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BOGOTA, Colombia — Colombia’s right-wing government and Hugo Chavez, Venezuela’s socialist leader, are always squabbling and have even talked of going to war.
Usually, the rhetoric is overheated. The latest diplomatic brouhaha is a good example: it involves a statue of a terrorist — that doesn’t exist.
A Colombian TV station reported this week that in the Venezuelan border town of El Amparo, authorities had erected a bust of Manuel Marulanda, the long-time leader of Colombia’s FARC guerrillas who died two years ago.
The only problem was that none of the TV reporters bothered to actually visit El Amparo. Instead, the station broadcast blurry images of the offending effigy shot from the Colombian side of the Arauca River that divides the two nations.
The FARC, which funds its war through drug trafficking and kidnapping civilians for ransom, is deeply unpopular in Colombia and has been blacklisted by Washington and the European Union as terrorists.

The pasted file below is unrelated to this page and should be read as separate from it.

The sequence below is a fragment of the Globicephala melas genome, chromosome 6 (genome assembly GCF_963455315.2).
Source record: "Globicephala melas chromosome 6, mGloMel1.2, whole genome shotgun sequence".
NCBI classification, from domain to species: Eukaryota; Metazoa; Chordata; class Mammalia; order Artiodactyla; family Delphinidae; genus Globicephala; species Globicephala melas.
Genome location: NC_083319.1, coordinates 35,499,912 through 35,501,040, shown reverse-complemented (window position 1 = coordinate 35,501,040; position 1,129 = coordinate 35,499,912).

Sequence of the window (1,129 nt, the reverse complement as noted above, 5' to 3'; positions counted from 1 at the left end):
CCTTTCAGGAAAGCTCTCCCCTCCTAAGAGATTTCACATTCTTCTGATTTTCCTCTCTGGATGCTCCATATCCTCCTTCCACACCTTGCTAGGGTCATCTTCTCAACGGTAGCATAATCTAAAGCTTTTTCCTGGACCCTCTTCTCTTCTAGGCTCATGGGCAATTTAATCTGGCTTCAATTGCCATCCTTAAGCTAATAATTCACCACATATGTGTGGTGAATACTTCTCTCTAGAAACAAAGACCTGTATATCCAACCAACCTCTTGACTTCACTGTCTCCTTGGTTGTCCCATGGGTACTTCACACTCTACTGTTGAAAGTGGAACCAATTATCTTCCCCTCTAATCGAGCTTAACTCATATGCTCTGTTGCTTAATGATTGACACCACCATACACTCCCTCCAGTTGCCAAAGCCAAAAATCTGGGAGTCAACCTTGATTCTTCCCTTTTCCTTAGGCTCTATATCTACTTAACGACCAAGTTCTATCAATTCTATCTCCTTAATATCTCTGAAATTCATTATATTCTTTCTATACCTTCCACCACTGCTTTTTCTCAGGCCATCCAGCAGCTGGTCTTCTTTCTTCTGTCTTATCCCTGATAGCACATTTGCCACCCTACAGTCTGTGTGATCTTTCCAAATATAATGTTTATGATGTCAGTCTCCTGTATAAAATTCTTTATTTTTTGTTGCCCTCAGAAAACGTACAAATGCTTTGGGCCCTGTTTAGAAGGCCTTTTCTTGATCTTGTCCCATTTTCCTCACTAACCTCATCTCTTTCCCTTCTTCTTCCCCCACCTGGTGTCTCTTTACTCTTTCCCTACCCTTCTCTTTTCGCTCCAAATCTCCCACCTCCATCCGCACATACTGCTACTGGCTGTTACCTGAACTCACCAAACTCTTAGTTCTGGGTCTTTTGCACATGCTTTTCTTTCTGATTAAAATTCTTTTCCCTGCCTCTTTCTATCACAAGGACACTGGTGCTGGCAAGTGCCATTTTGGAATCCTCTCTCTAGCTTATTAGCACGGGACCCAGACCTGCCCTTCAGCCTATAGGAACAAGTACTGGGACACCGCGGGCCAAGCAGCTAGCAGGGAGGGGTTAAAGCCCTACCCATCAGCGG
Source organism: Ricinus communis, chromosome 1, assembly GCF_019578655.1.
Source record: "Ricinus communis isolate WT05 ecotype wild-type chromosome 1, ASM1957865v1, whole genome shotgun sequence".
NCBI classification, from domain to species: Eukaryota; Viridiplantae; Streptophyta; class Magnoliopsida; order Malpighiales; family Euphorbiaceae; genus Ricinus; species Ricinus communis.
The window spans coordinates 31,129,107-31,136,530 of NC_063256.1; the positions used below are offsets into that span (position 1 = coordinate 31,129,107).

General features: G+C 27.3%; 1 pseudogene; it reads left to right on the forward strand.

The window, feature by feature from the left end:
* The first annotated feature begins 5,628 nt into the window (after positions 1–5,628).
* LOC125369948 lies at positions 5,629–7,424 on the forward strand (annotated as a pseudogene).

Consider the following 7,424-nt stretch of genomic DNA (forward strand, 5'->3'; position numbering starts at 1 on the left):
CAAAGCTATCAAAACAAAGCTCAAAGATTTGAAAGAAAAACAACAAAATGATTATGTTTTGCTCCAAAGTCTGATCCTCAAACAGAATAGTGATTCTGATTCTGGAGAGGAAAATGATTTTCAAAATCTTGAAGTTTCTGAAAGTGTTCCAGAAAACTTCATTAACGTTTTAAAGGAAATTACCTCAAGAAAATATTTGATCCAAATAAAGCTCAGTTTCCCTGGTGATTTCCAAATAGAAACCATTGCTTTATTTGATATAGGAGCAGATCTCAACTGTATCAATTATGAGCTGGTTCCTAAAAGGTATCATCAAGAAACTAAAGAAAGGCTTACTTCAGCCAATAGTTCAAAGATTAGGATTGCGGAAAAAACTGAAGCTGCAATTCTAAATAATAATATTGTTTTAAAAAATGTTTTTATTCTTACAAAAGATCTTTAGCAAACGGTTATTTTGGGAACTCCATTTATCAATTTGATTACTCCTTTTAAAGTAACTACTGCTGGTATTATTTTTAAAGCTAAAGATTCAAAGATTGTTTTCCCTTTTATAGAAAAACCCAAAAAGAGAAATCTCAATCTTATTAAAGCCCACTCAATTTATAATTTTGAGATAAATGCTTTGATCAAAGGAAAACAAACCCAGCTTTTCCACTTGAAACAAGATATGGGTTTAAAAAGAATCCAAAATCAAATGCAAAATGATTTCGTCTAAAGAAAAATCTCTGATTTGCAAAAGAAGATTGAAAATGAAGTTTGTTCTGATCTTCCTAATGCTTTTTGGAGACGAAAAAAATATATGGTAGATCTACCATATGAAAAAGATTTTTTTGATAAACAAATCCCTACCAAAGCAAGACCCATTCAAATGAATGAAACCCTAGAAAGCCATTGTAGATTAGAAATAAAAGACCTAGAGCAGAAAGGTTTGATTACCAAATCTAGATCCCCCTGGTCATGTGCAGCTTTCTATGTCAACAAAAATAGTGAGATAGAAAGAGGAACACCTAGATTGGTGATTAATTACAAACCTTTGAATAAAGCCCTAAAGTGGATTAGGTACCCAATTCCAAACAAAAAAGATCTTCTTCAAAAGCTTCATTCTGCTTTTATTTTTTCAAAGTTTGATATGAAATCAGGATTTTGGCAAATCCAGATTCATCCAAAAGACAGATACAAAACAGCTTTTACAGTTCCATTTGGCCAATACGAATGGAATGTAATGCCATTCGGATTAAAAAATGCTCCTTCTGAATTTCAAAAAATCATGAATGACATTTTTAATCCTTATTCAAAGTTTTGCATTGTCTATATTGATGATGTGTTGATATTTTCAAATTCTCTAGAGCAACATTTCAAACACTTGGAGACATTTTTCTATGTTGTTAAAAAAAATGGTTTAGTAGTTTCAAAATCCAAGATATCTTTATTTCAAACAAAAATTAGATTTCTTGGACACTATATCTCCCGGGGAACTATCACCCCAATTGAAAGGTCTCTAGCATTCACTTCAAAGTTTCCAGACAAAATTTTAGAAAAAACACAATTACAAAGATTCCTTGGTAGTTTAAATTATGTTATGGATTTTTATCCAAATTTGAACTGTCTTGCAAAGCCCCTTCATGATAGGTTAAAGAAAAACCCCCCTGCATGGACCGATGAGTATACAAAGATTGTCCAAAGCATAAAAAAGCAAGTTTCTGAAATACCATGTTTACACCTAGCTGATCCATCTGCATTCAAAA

But Chavez sympathizes with the FARC. Shortly after Marulanda’s death, pro-Chavez activists in Caracas unveiled a bronze bust depicting the FARC commander.
Thus, when the news broke of yet another homage to Marulanda, Colombian President Alvaro Uribe and other officials wasted no time in denouncing the Venezuelan government. Foreign Minister Jaime Bermudez called the statue “an affront to the Colombian people.”
Even William Brownfield, the U.S. ambassador to Colombia, weighed in saying: “In my country, we don’t honor or erect statues to terrorist groups.”
The Venezuelans did indeed build a series of statues. But rather than Marulanda, they depict South American liberator Simon Bolivar, Ernesto “Che” Guevara, Fidel Castro and the great man himself — Hugo Chavez.
According to today’s El Tiempo, the erroneous information came from fishermen who spotted the statues from their canoes but “mistook their faces for the faces of guerrillas.”
Luckily, the confusion was cleared up before the two countries mobilized troops.